Amir Ali  //  6/29/17  //  Quick Reactions


The New York Times is reporting that the Administration has issued new guidelines for implementing the Supreme Court’s travel ban compromise, which ordered the Administration to exempt people with “a credible claim of a bona fide relationship with a person or entity in the United States.”  Assuming the Times’ description is accurate, it looks like the Administration is not going to make a good faith effort to effectuate the Court's order.

According to the Times, the Administration has drawn the following arbitrary line for what qualifies as a “close familial relationship”:  Nuclear family and in-laws are in.  Any other family—“grandparents, grandchildren, aunts, uncles, nieces, nephews, cousins, brothers-in-laws and sisters-in-law, fiancés”—is out.

This reading shows little respect for the Supreme Court’s directive.

First, recognize that the reason that the Court limited the lower court injunctions in the first place was to account for “foreign nationals abroad who have no connection to the United States at all.”  The burden imposed when denying entry is at a minimum when it comes to “a foreign national who lacks any connection to this country.”  Thus, the Court said, what matters is “a credible claim of a bona fide relationship with a person or entity in the United States.” For the Administration to read that reasoning and conclude that a person’s grandparent or fiance in the US is per se insufficient is troubling, to say the least.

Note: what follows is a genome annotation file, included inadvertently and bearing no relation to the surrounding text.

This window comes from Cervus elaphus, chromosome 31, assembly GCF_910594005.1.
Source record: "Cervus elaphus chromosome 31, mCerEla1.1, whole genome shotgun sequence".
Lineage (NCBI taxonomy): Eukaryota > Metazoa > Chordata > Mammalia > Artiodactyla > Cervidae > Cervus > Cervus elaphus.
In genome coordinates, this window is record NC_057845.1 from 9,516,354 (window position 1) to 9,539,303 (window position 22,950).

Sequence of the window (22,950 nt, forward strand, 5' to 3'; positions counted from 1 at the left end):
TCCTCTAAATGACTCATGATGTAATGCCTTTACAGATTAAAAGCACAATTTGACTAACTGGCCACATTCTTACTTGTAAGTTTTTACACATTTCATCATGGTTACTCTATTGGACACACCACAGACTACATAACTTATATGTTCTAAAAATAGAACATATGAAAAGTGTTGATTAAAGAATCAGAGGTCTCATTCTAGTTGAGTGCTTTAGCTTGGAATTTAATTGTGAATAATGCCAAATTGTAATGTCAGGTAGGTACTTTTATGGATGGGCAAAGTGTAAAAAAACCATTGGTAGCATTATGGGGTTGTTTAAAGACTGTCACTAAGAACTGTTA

Second, the Administration’s interpretation conflicts with the Court’s explanation of who can and cannot be subject to the ban. When defining “close familial relationship,” the Court gave the example of a mother-in-law, and stated that a mother-in-law would “clearly satisfy such a relationship.”  Reasonable people would find it extremely counterintuitive that a person’s mother-in-law “clearly” qualifies as close, but his or her grandparents do not.  In fact, the Administration’s interpretation is even more extreme:  A person’s relationship with his or her grandparents or fiancé is so remote that it is per se excluded from being a “close familial relationship.”  Even if a person was raised exclusively by his or her grandparents, those grandparents would not be considered a “close familial relationship.”

The Supreme Court gave "wife" and "mother-in-law" as its examples because those were the relationships of the particular plaintiffs before the Court. By essentially taking those examples and making them the outer limit, the Administration has frustrated the Court’s desire to protect people who would face similar “concrete burdens” if denied entry.

The State Department seems to be acting as though it were in the position of an administrative agency that will receive leeway and deference to adopt its own preferred interpretation of a particular statute.  It is not. It was ordered by the Supreme Court of the United States to ensure that it did not apply its travel ban to certain people.  It should make a good faith effort to listen.  


Back to the Supreme Court on the Scope of the Entry Ban Injunction: First Thoughts

7/15/17  //  Commentary

Now that the travel ban is back in the Supreme Court, here are four additional, preliminary thoughts on where things stand.

Marty Lederman

Georgetown Law

The Government And Grandparents (What's The Big Deal?)

7/15/17  //  Quick Reactions

DOJ rushed to the Supreme Court to ensure that the government wouldn't have to admit grandparents. Its arguments are silly.

Leah Litman

U.C. Irvine School of Law

Latest Travel Ban Ruling Helps A Lot But Not Enough

7/14/17  //  Quick Reactions

It is likely that the Trump administration will simply seize on whatever ambiguity there is in the latest injunction to deny entry to as many people as it can. Why? Because that is the point of the Travel Ban.

Michael C. Dorf

Cornell Law School